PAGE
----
Based on his average fantasy points (FP) per season since 2011, Graham ranks third among all receivers and tight ends. But his FPs decline by almost 25 percent using his QB-adjusted statistics, so he falls to 14th place instead.
Graham has benefited as much from his quarterbacks as any player in the NFL. Other pass-catchers for the Saints have been helped almost as much. So has Wes Welker, who left the New England Patriots and joined the Broncos just as Patriots quarterback Tom Brady began to show some signs of age. In Denver, Peyton Manning, apparently ageless, had perhaps the best QB season of all-time.
The biggest gainer is the Browns’ Josh Gordon, who has posted excellent statistics despite a horrible quarterbacking situation in Cleveland. If Johnny Manziel lives up to the hype, Gordon could be a fantasy football monster next season (if he plays; Gordon failed a drug test and will be suspended for a yet to be determined number of games).
For most other players, the effects are not so dramatic. Calvin Johnson and Brandon Marshall rate as the No. 1 and No. 2 receivers according to both raw and QB-adjusted statistics.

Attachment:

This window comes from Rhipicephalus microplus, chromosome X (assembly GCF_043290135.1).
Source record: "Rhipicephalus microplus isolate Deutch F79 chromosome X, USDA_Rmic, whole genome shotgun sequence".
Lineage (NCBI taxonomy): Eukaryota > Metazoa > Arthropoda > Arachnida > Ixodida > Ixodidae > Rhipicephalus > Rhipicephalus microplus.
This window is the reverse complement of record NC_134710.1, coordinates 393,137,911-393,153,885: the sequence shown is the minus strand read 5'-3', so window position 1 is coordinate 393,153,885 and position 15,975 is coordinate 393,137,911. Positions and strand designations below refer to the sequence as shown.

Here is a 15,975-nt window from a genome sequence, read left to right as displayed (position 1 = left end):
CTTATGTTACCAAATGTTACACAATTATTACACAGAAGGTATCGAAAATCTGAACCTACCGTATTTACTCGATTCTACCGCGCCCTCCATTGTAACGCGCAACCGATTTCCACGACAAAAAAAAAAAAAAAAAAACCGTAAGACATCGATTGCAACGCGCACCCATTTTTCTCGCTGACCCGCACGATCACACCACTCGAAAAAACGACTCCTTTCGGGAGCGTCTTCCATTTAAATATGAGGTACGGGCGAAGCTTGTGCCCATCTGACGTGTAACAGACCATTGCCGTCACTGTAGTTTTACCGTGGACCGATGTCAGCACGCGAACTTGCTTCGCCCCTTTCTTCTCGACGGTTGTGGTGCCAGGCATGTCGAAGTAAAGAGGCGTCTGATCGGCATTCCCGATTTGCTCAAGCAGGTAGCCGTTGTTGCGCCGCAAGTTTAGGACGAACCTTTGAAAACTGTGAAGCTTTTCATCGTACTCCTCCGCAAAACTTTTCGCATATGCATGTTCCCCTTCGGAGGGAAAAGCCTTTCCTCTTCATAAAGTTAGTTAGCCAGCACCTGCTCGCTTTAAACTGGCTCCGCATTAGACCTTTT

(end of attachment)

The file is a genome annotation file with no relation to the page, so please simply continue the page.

But the league’s best tight ends tend to fall with the adjustment for quarterback quality. Rob Gronkowski drops from No. 20 to No. 39, for instance. Witten falls from No. 21 to No. 31 and Antonio Gates from No. 42 to No. 48.
This could be a fluke — it’s a small sample of players. But it could also mean that tight ends are especially dependent on having good QBs. Along with slot receivers like Welker (it might be best to think of tight ends like Graham as being analogous to slot receivers), they tend to rely on routes based on precision and timing rather than beating their man downfield. Running those routes — and catching passes in traffic — requires a lot of skill. But the quarterback’s impact may be proportionately higher. That may be part of why NFL teams do not pay the best tight ends as well as the best wideouts.